Again, the entire world knew that George W. Bush wanted a war with Iraq but that he would have to get a smaller war started somewhere else first, one that promised a quick, easy victory with little apparent national expense or risk of political accountability. Then, when Secretary of War Donald Rumsfeld said that the war needed to shift to Iraq because “Afghanistan doesn’t have enough targets,” the well-laid grease on the slippery slope became only too nauseatingly apparent — but too late the realization. Deputy Dubya and Sheriff Dick didn’t want Bin Laden and said so frankly once they had their war wagon in motion. Having decided on the war they wanted, they brushed aside any negotiating feelers put out by the Taliban in Afghanistan. Had the Bush administration really wanted Bin Laden they could have made a deal for him. But we dirty fucking Hippy retard anti-war Vietnam Veterans knew what Bush and Cheney wanted — and what they would have. And so did the Taliban.

    No one can negotiate with someone who thinks he can just take what he wants anyway.

    1. I guess you forget what happened in Mexico when President Wilson sent the US Army into Mexico with the permission of the Mexican government. In fact, my grandfather was attached to that expedition trying to get Pancho VIlla. Had Afghanistan done that by claiming that they could not get hm, the Taliban would still be in power there. They instead decided to stand by their man, in the mistaken belief the US would and could do nothing since the US had to have Pakistani permission to use force.

  10. Arthur,

    No offers to turn him over? You just admitted that they did make an offer and you didn’t like their terms. Neither did the Decider, but he really didn’t want him. Decider needed a boogie man.

    The Guardian has a number of articles on the topic. Search on 2001. We do agree that this whole debacle was for the Caspian pipeline. bin Laden was a red herring to keep us distracted. The Taliban was looking for a fair trial. Bush’s response was that no trial was necessary because Bush knew bin Laden was guilty. End of discussion. So much for diplomacy. More fun to bomb innocent people.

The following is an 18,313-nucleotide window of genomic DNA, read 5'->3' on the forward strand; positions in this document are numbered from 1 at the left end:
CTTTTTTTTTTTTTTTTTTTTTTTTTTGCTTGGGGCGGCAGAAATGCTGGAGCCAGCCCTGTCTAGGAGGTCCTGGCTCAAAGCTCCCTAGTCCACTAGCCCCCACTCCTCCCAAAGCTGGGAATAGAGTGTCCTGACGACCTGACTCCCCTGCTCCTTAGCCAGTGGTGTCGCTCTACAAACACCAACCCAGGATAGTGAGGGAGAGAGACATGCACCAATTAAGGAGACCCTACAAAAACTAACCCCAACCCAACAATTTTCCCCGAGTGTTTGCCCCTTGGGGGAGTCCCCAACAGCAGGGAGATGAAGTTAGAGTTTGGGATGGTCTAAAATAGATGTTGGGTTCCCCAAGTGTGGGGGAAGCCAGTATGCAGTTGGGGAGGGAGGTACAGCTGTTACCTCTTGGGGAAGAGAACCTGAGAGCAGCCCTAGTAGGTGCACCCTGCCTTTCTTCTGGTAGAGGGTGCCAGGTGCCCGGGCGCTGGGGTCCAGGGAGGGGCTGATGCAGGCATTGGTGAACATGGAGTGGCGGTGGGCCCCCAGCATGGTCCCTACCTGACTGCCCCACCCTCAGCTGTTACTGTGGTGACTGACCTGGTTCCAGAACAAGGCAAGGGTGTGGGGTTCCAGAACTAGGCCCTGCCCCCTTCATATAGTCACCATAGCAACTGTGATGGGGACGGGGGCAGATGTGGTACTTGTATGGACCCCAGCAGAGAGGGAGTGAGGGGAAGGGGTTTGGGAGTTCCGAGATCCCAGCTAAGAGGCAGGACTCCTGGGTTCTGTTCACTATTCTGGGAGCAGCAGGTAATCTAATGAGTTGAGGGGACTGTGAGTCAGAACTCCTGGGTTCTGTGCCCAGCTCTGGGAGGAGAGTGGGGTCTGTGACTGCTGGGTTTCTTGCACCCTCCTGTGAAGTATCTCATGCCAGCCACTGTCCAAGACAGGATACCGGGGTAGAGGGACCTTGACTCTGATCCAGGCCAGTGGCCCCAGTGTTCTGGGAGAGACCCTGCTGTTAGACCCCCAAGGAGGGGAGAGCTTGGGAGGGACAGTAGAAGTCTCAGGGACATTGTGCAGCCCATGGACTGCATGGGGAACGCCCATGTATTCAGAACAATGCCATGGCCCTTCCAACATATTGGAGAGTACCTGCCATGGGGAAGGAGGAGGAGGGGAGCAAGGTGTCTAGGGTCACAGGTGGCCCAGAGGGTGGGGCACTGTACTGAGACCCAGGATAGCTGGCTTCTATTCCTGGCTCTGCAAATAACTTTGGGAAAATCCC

The book also reveals a portrait of U.S. policy toward the Taliban that differs sharply from the one usually held up for the American public but coincides with that of the Taliban’s unofficial emissary in the U.S., Laili Helms, the niece of the former CIA head (see “The Accidental Operative,” Voice, June 19, 2001). Helms described one incident after another in which, she claimed, the Taliban agreed to give up bin Laden to the U.S., only to be rebuffed by the State Department. On one occasion, she said, the Taliban agreed to give the U.S. coordinates for his campsite, leaving enough time so the Yanks could whack Al Qaeda’s leader with a missile before he moved. The proposal, she claims, was nixed. The State Department denied receiving any such offer.

    Helms also related an incident when Prince Turki, then the head of Saudi intelligence, flew to Kabul to negotiate bin Laden’s arrest. Turki, according to Helms’s account of the story, wanted bin Laden murdered on Afghan soil. If he were killed there, then the Saudi royal family needn’t face the embarrassment of airing their dirty linen in an open trial. The Taliban refused, and Turki returned home empty-handed.

    1. Sorry betty, I should have been more explicit and used the word no LEGITIMATE offer was ever made by the Taliban. Next time you run from the cops to avoid arrest, I am sure the judge and jury will agree with you that you were just jogging, not trying to avoid or resist arrest. You can also state that you were perfectly willing to be arrested as long as they did not put cuffs on you, that you would get to select your judge and jury, and that you could go home after the verdict of not guilty was given. I am sure that any reasonable person will agree that you did NOT resist arrest at all and simply wanted to ensure a fair trial.

      Then you offer the contradictory gen that the Taliban turned down the Saudis, a fellow Muslim, who wanted to kill Bin Laden in Afghanistan, yet would offer to let the infidel Americans that very chance. The US did not need co-ordinates for Bin Laden since the US had those anyway from spy satellites. Clinton did try and get Bin Laden after the Africa bombings, but missed by a few minutes.

      The irony is that if Bin Laden had been arrested, he would indeed have gotten a fair trial in US courts since the new laws that came with the war on terror had NOT been passed. I suggest you remember history accurately and in proper sequence. As for Helms, it is no surprise that she was active on behalf of the Taliban since the US right wingers had long standing ties to them from the anti-Soviet days and she has lots of reasons to shift blame to others for their stupidity in using Al Qeada and the Taliban.